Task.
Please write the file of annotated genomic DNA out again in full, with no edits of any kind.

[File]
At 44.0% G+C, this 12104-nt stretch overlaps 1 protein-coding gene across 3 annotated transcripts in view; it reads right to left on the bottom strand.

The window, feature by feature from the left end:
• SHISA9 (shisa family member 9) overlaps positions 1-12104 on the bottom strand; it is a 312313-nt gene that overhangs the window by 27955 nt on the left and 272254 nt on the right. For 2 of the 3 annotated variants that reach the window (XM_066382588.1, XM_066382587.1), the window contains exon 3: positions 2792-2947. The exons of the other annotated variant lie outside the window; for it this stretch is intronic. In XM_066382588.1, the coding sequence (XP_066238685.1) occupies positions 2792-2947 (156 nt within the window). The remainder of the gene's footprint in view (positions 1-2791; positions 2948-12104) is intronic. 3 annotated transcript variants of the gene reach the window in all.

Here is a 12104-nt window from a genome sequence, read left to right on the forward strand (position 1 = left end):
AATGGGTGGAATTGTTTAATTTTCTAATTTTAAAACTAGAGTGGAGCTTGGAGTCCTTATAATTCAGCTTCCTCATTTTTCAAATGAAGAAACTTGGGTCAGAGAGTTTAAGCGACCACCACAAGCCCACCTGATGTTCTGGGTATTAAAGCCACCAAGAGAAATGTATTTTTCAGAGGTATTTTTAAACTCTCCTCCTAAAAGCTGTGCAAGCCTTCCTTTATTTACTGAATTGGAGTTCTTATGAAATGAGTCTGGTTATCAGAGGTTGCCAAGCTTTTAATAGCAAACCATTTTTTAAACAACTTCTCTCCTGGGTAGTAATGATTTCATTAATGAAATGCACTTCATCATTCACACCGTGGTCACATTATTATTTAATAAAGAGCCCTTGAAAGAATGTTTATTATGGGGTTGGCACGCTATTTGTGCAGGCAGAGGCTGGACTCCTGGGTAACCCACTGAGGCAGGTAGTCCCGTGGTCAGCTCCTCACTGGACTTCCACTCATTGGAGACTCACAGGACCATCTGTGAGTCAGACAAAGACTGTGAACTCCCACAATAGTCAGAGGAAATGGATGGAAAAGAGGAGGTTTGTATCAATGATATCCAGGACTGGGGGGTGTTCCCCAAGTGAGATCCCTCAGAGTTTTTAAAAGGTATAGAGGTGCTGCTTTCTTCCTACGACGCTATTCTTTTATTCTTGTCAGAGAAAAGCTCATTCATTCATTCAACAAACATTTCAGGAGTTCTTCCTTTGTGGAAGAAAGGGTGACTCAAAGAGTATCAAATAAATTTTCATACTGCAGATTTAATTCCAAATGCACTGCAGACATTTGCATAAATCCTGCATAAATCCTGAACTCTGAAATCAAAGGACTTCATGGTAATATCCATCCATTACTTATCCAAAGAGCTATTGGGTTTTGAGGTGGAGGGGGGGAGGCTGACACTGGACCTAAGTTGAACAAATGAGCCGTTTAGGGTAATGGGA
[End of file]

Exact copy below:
At 44.0% G+C, this 12104-nt stretch overlaps 1 protein-coding gene across 3 annotated transcripts in view; it reads right to left on the bottom strand.

The window, feature by feature from the left end:
• SHISA9 (shisa family member 9) overlaps positions 1-12104 on the bottom strand; it is a 312313-nt gene that overhangs the window by 27955 nt on the left and 272254 nt on the right. For 2 of the 3 annotated variants that reach the window (XM_066382588.1, XM_066382587.1), the window contains exon 3: positions 2792-2947. The exons of the other annotated variant lie outside the window; for it this stretch is intronic. In XM_066382588.1, the coding sequence (XP_066238685.1) occupies positions 2792-2947 (156 nt within the window). The remainder of the gene's footprint in view (positions 1-2791; positions 2948-12104) is intronic. 3 annotated transcript variants of the gene reach the window in all.

Here is a 12104-nt window from a genome sequence, read left to right on the forward strand (position 1 = left end):
AATGGGTGGAATTGTTTAATTTTCTAATTTTAAAACTAGAGTGGAGCTTGGAGTCCTTATAATTCAGCTTCCTCATTTTTCAAATGAAGAAACTTGGGTCAGAGAGTTTAAGCGACCACCACAAGCCCACCTGATGTTCTGGGTATTAAAGCCACCAAGAGAAATGTATTTTTCAGAGGTATTTTTAAACTCTCCTCCTAAAAGCTGTGCAAGCCTTCCTTTATTTACTGAATTGGAGTTCTTATGAAATGAGTCTGGTTATCAGAGGTTGCCAAGCTTTTAATAGCAAACCATTTTTTAAACAACTTCTCTCCTGGGTAGTAATGATTTCATTAATGAAATGCACTTCATCATTCACACCGTGGTCACATTATTATTTAATAAAGAGCCCTTGAAAGAATGTTTATTATGGGGTTGGCACGCTATTTGTGCAGGCAGAGGCTGGACTCCTGGGTAACCCACTGAGGCAGGTAGTCCCGTGGTCAGCTCCTCACTGGACTTCCACTCATTGGAGACTCACAGGACCATCTGTGAGTCAGACAAAGACTGTGAACTCCCACAATAGTCAGAGGAAATGGATGGAAAAGAGGAGGTTTGTATCAATGATATCCAGGACTGGGGGGTGTTCCCCAAGTGAGATCCCTCAGAGTTTTTAAAAGGTATAGAGGTGCTGCTTTCTTCCTACGACGCTATTCTTTTATTCTTGTCAGAGAAAAGCTCATTCATTCATTCAACAAACATTTCAGGAGTTCTTCCTTTGTGGAAGAAAGGGTGACTCAAAGAGTATCAAATAAATTTTCATACTGCAGATTTAATTCCAAATGCACTGCAGACATTTGCATAAATCCTGCATAAATCCTGAACTCTGAAATCAAAGGACTTCATGGTAATATCCATCCATTACTTATCCAAAGAGCTATTGGGTTTTGAGGTGGAGGGGGGGAGGCTGACACTGGACCTAAGTTGAACAAATGAGCCGTTTAGGGTAATGGGA